Then, quite unexpectedly the exotic fruit EXPLODES. And the damage of the blast is extraordinary in terms of its vividly violent destructive power. It basically vaporizes everything within the containment field. Not surprisingly, this accident and its after-effects is what finally impresses the General. Especially upon learning that he just witnessed the awesome ferocity of what happens when you tap into the ‘unbridled power of the sun’.

Instead of commanding the Professor to shut down the program, the General is now a ‘true believer’. Factitiously imploring Graves to plant more of his pineapples, while he is likely fantasizing about what magnificent, monstrous weapon he is about to create to become the next ‘destroyer of worlds’.

At the crux of Parr’s smart and cynical story, is an audience-friendly narrative about the nature of the never-ending tension between the forces of creation and destruction, and how they are often sides of the same coin. This short script has the potential to be a highly satisfying movie for the film festival circuit. And while it may seem rather straightforward, this is a production for a filmmaker who already has one or two shorts already in the bag, as the key to audience satisfaction will be in the FX around the science… and yes, the damn big pineapple.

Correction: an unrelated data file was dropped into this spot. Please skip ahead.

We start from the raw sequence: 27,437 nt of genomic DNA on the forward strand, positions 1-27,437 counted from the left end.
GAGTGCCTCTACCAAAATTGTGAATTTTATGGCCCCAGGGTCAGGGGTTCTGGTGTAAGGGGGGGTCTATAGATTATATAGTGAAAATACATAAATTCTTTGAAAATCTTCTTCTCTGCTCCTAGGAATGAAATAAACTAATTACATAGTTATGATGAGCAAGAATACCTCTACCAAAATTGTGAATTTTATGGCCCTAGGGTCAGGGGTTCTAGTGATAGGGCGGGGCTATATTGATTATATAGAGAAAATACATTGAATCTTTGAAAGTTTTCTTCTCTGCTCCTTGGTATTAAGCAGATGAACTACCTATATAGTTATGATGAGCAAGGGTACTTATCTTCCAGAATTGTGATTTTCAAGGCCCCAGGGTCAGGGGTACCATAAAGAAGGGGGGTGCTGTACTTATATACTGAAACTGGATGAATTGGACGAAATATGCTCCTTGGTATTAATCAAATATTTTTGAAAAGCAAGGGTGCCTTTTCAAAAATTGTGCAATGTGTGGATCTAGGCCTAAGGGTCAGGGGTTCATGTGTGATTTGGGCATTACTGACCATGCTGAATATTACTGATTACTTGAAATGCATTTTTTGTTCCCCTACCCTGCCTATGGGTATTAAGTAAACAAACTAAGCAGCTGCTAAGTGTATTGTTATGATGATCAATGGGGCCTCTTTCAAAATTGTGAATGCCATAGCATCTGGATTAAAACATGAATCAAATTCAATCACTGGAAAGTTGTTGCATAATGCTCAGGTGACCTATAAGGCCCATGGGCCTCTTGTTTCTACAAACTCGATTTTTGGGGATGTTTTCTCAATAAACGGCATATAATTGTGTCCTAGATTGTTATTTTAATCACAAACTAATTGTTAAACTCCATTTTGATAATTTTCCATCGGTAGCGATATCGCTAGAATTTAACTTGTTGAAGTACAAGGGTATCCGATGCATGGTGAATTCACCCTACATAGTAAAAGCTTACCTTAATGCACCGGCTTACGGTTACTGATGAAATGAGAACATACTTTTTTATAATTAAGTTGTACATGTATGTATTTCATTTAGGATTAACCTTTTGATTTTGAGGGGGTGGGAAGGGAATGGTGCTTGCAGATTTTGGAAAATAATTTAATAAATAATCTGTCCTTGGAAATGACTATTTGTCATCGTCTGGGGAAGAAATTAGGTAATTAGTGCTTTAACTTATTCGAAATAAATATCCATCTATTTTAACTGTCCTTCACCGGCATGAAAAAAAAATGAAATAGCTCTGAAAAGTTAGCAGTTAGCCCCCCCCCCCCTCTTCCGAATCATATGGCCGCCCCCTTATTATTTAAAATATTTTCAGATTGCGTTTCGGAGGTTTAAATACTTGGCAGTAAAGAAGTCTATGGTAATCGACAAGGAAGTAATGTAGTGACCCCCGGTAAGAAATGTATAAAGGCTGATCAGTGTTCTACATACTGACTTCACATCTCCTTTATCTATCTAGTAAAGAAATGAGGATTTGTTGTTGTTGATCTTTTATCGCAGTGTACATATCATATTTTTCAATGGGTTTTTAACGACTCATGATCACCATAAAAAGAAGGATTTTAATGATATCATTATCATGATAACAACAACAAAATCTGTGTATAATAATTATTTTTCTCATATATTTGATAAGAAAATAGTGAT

Check out ‘Solar Warflare’ today. It’ll unquestionably warm the creative cuckolds of your heart!

The Script

Solar Warflare

Using the power of the sun, one man seeks to change the world for the better. But the US military has other ideas.

About The Reviewer

J.B. Storey's picture
Real name: 

My writing career started when I was no more than nine or ten years old. However, it took the form of imaginary adventures my many toys would embark upon. As I got older, I started to write essays at school. I excelled at the ones where I could freely mold my ideas into fiction. Not as good when it came to scrutinizing existing star-crossed literature written five hundred years ago.

So, what did I do with all of that imagination? I studied history and philosophy. Why? For the most...Read more

About The Writer

Gary Parr's picture
Real name: 

I'm Gary, 42, living in London. I'm passionate about reading, writing and watching films, so I decided to combine all the things I love and start scriptwriting. New to the screenwriting process, I make up for my lack of experience with lots of enthusiasm. I have written several short film scripts and I am working on a feature. The genres I am hoping to specialize in are horror, sci-fi, and comedy.Read more